Songs mixed with Gregorian Chant:
An angelic recipe for a singing soul
One of the things I just enjoy doing in my life is chanting, as some might have noticed already. This started since my young age. For me, chanting on Sundays at Mass for God is the joy of my soul. This is the reason why I want to encourage all of you to start doing this as a way to take off with the New Roman Missal.
As we all know, the New English-language translation of the Roman Missal will be effective in the United States beginning the first Sunday of Advent, Nov. 27, 2011; and we all also know the aim of this New English translation is to recover the accurate meaning of the Latin. It is a pleasure and an opportunity for me to share with you my thoughts about the place of Gregorian Chant in our Roman Catholic Liturgy.
Gregorian Chant is a form of monophonic liturgical music that accompanied the celebration of Mass and other ritual services. It is named after Pope Gregory I, known as Gregory the Great for liturgical reform and chant in the sixth century. He is one of the Doctors of the Church. His feast is on September 3.
The Federation of Diocesan Liturgical Commissions makes it says clearly through its “The History of the Roman Missal” as follows, “The Roman Missal, like every liturgical book used in the Catholic Church, is first published entirely in Latin. For centuries, Latin had been the preferred language not only of the Church but also in scholarship, politics, philosophy, science and the arts. The Second Vatican Council maintained the Church’s preference for the Latin language, but also allowed for “a more extended use of the mother tongue within the Mass” (Constitution on the Sacred Liturgy, 54).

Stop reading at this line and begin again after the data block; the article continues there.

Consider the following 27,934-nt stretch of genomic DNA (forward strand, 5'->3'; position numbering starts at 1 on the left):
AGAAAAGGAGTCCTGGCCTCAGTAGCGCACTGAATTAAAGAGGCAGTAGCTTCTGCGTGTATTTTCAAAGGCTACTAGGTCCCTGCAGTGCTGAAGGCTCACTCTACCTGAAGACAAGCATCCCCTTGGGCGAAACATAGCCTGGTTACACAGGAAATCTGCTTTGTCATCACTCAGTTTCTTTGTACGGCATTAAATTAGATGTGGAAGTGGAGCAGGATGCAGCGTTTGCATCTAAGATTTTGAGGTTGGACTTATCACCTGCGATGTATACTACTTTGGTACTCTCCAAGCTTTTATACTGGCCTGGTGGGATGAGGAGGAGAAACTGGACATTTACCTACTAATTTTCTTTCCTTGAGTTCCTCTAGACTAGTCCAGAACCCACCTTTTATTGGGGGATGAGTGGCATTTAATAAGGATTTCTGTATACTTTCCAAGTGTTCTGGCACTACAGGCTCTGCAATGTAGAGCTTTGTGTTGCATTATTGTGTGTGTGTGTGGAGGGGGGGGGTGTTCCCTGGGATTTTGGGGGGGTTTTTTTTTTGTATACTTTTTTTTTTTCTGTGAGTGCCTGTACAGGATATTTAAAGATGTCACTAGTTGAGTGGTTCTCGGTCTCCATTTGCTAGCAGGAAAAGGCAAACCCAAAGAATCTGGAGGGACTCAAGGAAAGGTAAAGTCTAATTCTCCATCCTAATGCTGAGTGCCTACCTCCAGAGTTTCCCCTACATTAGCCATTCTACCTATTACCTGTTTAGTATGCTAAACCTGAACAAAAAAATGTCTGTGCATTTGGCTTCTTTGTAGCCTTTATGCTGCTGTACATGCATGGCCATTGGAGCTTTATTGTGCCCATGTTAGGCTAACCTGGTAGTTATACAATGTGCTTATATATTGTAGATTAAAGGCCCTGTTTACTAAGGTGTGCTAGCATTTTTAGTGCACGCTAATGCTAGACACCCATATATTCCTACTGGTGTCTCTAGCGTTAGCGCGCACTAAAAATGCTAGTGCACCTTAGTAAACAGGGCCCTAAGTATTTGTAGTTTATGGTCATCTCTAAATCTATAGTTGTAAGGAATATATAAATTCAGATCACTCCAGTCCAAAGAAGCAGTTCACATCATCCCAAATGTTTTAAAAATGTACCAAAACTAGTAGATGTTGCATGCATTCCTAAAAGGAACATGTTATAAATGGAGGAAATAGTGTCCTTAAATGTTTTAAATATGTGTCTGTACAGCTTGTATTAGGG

Most of you may remember in 1969 when the Mass of Pope Paul VI (the “Novus Ordo”)was published; this is the ordinary form of the Mass in the Latin Rite churches, the way we do it today, as we see it on ETWN TV Channel. Those of you who have been in Rome, have also seen that this is the Latin Version celebrated by the Holy Father and many other priests. Though a few other changes had been done by Pope John Paul II, the Novus Ordo has been the Latin version from which the New English-language translation Roman Missal comes.
In 1963, as they ordered a “general restoration of the liturgy itself,” the bishops of the Second Vatican Council acknowledged one musical repertoire as “specially suited to the Roman liturgy:” Gregorian chant. Therefore, they said in the Constitution on the Sacred Liturgy Sacrosanctum Concilium (SC), “other things being equal, ‘chant’ should be given pride of place in liturgical services.”
While in High School back home in the Democratic Republic of the Congo, I was very active in the Latin Choir which sang all songs for Mass in Latin from the procession to the recession. When I was back there for vacation in December and January, I noticed that in some parishes, they are still singing in Latin some of the Masses.
Songs mixed with Gregorian Chant are an angelic recipe for a singing soul. It gives primacy to the voice in worship; it sets texts that are, for most part, drawn from Scripture, and it unites us to the worship carried out by generations of our ancestors.
My experience has told me that singing Latin chant is much easier than speaking or learning Latin. Just try it and you will certainly agree with me. I do encourage you to start doing it.